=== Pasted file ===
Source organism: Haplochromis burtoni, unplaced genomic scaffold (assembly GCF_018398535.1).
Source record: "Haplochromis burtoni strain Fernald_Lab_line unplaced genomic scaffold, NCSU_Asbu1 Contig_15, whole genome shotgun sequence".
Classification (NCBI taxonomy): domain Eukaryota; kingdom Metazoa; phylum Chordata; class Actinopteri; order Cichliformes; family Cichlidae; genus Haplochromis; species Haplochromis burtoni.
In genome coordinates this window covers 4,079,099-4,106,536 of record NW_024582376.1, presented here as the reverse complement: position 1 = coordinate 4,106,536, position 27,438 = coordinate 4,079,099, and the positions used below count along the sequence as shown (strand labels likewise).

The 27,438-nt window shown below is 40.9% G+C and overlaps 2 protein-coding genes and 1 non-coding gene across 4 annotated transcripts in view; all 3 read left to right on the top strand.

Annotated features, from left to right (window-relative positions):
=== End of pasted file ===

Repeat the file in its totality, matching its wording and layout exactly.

Source organism: Haplochromis burtoni, unplaced genomic scaffold (assembly GCF_018398535.1).
Source record: "Haplochromis burtoni strain Fernald_Lab_line unplaced genomic scaffold, NCSU_Asbu1 Contig_15, whole genome shotgun sequence".
Classification (NCBI taxonomy): domain Eukaryota; kingdom Metazoa; phylum Chordata; class Actinopteri; order Cichliformes; family Cichlidae; genus Haplochromis; species Haplochromis burtoni.
In genome coordinates this window covers 4,079,099-4,106,536 of record NW_024582376.1, presented here as the reverse complement: position 1 = coordinate 4,106,536, position 27,438 = coordinate 4,079,099, and the positions used below count along the sequence as shown (strand labels likewise).

The 27,438-nt window shown below is 40.9% G+C and overlaps 2 protein-coding genes and 1 non-coding gene across 4 annotated transcripts in view; all 3 read left to right on the top strand.

Annotated features, from left to right (window-relative positions):